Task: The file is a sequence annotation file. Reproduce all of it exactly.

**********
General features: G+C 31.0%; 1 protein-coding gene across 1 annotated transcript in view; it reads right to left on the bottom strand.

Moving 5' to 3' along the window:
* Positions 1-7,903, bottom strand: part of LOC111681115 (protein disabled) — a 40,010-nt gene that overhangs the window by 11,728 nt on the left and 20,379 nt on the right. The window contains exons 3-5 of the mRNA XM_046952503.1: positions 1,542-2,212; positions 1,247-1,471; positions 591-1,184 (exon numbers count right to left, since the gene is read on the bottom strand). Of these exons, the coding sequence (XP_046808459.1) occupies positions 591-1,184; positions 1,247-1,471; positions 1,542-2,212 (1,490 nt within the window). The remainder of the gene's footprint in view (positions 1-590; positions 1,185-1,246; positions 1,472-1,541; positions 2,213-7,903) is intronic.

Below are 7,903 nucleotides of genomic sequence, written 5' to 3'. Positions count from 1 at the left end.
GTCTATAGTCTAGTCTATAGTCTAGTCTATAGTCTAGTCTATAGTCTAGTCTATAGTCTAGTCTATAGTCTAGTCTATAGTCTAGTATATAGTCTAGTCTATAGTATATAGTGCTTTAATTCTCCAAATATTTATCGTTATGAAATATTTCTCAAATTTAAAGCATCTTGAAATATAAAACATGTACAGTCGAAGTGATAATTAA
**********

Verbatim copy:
General features: G+C 31.0%; 1 protein-coding gene across 1 annotated transcript in view; it reads right to left on the bottom strand.

Moving 5' to 3' along the window:
* Positions 1-7,903, bottom strand: part of LOC111681115 (protein disabled) — a 40,010-nt gene that overhangs the window by 11,728 nt on the left and 20,379 nt on the right. The window contains exons 3-5 of the mRNA XM_046952503.1: positions 1,542-2,212; positions 1,247-1,471; positions 591-1,184 (exon numbers count right to left, since the gene is read on the bottom strand). Of these exons, the coding sequence (XP_046808459.1) occupies positions 591-1,184; positions 1,247-1,471; positions 1,542-2,212 (1,490 nt within the window). The remainder of the gene's footprint in view (positions 1-590; positions 1,185-1,246; positions 1,472-1,541; positions 2,213-7,903) is intronic.

Below are 7,903 nucleotides of genomic sequence, written 5' to 3'. Positions count from 1 at the left end.
GTCTATAGTCTAGTCTATAGTCTAGTCTATAGTCTAGTCTATAGTCTAGTCTATAGTCTAGTCTATAGTCTAGTCTATAGTCTAGTATATAGTCTAGTCTATAGTATATAGTGCTTTAATTCTCCAAATATTTATCGTTATGAAATATTTCTCAAATTTAAAGCATCTTGAAATATAAAACATGTACAGTCGAAGTGATAATTAA